Georgia Bulletin

The Newspaper of the Catholic Archdiocese of Atlanta

Journey into the deepest heart of Lent

By LORRAINE V. MURRAY, Commentary | Published March 22, 2023

What is Lent all about at heart? Yes, we fast and pray and give alms, but unless we have a deeper change, these sacrifices can become meaningless. Fasting can morph into another diet, prayer can become mechanical, and donating to charity might be done begrudgingly.  

St. John Chrysostom wrote: “Do not say to me ‘I fasted for so many days,’ that ‘I did not eat this,’ that ‘I did not drink wine,’ that ‘I endured want,’ but show me if you—from an angry man—have become gentle, if you—from a cruel man—have become benevolent. If you are filled with anger, why oppress your flesh? If hatred and avarice are within you, of what benefit is it that you drink (only) water? Do not show forth a useless fast: for fasting alone does not ascend to heaven.” 

It seems the deepest part of Lent is following Jesus more closely, which means praying we’ll be transformed in ways that continue after Easter. But beware, because Satan hates anything connecting us with God and will set traps for us.  

One way to follow Jesus is by examining our consciences about luxuries. Jesus and the apostles lived a bare-bones, simple existence. When he cooked breakfast after the Resurrection, the meal consisted of bread and fish. When Jesus was sending out the apostles to preach, he told them to take nothing except a walking stick. Multiple times, Jesus warned people riches could make it difficult to reach heaven.  

It’s easy to believe luxuries are necessities, because we grow so accustomed to them. As for me, I know the thermostat is set too high in the winter, but it seems like a huge sacrifice to be cold–until I think about people in Ukraine, who are living in tents, and those in Syria and Turkey, who lost everything in the earthquake.  

My prayer during Lent is to recognize how comfortable my life is, and then to trim back the excesses. Sometimes this is fairly easy, like having a grilled-cheese sandwich for supper, instead of something more elaborate. Other times, it takes real willpower to refrain from buying clothing to stuff into my already full closet.  

Second, we can imitate Christ by cherishing the time he’s given us. When we read the Gospels, it’s clear Jesus was extremely busy. He spent his time teaching, traveling from town to town, and healing people. Crowds followed him wherever he went, even when he escaped to quiet places to pray.  

We can limit the use of technology that wastes our time. In the evenings, I often watch videos as an escape from loneliness, although some of the stuff I watch seems like a descent into mindlessness. Some mornings I get lost in the maze of social media, while nearby a stack of books awaits my attention.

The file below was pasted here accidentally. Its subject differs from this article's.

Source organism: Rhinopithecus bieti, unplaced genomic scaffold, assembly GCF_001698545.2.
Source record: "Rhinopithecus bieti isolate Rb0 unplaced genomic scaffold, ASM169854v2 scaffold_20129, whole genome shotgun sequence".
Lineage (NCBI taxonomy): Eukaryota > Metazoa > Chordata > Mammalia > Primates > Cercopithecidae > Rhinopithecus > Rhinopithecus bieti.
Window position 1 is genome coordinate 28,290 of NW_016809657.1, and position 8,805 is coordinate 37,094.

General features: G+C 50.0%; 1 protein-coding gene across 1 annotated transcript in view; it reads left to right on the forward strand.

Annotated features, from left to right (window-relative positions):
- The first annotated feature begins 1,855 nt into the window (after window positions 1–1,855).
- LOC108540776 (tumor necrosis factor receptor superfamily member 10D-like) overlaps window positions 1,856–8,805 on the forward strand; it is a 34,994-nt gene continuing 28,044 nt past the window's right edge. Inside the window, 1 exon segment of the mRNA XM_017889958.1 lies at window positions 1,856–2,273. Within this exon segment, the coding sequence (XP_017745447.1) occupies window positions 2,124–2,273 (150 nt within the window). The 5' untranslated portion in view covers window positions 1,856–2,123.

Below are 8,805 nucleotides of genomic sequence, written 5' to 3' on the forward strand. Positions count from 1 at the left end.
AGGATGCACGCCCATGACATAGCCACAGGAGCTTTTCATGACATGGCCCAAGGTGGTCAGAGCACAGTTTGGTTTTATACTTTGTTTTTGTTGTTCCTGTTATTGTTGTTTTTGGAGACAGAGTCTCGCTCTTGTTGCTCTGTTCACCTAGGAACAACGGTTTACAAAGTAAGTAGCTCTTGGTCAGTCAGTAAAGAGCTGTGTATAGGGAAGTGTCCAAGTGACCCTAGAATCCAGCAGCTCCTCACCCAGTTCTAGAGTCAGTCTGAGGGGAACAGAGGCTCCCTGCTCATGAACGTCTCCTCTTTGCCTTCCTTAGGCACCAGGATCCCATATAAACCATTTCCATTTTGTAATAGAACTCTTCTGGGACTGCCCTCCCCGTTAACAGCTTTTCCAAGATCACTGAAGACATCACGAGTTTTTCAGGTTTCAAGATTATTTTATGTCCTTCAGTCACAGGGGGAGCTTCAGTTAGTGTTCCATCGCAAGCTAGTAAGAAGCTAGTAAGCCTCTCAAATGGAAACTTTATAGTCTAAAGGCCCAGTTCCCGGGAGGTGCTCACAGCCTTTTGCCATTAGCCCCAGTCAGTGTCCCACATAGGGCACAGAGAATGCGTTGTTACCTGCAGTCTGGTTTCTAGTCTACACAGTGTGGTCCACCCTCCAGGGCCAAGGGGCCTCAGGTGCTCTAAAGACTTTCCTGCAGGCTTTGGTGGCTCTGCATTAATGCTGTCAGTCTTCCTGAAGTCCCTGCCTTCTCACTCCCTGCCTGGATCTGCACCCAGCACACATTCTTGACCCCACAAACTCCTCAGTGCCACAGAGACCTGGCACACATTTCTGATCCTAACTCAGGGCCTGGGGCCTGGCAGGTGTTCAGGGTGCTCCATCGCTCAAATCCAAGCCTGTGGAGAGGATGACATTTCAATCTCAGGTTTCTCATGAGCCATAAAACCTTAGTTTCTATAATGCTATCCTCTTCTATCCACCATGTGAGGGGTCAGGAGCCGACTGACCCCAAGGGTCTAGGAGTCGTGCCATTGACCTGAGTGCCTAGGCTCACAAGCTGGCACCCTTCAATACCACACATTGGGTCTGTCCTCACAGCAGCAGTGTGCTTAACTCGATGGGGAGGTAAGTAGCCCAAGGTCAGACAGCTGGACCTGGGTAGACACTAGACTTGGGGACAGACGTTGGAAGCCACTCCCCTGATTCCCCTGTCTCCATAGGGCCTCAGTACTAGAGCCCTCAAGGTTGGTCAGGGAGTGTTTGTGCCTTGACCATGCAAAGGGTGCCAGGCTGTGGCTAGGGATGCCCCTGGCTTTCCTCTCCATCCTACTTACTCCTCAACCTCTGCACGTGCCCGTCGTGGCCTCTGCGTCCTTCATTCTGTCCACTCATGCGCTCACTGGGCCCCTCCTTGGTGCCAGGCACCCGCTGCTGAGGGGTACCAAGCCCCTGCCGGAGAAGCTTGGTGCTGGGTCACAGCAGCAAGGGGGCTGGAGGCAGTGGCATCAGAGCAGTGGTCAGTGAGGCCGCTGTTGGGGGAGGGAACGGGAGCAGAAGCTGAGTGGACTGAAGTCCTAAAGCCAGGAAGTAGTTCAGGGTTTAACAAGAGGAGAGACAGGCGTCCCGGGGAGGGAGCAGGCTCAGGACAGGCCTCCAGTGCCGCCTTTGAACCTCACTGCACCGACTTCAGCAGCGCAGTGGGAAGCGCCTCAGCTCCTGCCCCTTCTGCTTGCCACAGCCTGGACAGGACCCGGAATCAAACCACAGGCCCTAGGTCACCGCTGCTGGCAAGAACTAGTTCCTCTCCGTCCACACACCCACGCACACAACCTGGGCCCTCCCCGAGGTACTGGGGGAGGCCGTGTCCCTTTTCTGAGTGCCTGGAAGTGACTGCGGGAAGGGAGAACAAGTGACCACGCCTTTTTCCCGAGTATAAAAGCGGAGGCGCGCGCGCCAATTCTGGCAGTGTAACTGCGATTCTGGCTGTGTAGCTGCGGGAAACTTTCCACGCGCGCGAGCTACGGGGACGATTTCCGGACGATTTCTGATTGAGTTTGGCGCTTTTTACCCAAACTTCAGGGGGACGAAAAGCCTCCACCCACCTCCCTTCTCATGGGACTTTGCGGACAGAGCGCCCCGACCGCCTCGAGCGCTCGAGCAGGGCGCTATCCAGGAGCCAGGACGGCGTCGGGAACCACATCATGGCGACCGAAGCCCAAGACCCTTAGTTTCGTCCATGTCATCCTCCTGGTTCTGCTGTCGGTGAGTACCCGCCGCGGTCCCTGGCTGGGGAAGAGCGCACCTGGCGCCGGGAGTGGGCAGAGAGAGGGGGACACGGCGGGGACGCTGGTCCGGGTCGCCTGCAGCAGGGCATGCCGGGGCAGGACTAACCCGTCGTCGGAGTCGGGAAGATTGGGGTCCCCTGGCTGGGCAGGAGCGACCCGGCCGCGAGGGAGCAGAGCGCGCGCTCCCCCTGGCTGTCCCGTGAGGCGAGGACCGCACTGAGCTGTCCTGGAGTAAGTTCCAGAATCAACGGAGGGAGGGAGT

Third, we imitate Christ when we put other people first. Father Gerald Vann in “The Pain of Christ and the Sorrow of God” suggests we can follow Christ by choosing love over selfishness. We do this whenever we let someone at the grocery store go ahead of us. Whenever we listen to a friend who is suffering. Whenever we give money to charity, rather than splurging on ourselves. This is an ongoing battle for me, but I remind myself Jesus fell three times, and pray for his help each time I fall.  

Satan will set traps for us by whispering we deserve to treat ourselves to an endless range of expensive items. He’ll urge us to spend more time staring at our phones, whether we’re playing games or scrolling through posts. He’ll encourage us to think of ourselves first.  

As we approach Holy Week, we can expect the devil’s temptations to increase. St. Paul’s advice is helpful: “Put on the full armor of God, so you can take your stand against the devil’s schemes. Our struggle is not with flesh and blood but with the principalities, with the powers, with the world rulers of this present darkness, with the evil spirits in the heavens (Eph 6:11-12).” 

We can fend off these dark spirits by attending Mass and praying throughout the day. Keep in mind that after the devil’s temptations in the desert failed, he went away, and angels ministered to Jesus. Let’s hope they will also minister to us, as we follow ever more closely in the footsteps of Christ.   

The artwork is an oil painting by Lorraine’s late husband, Jef ( Her email address is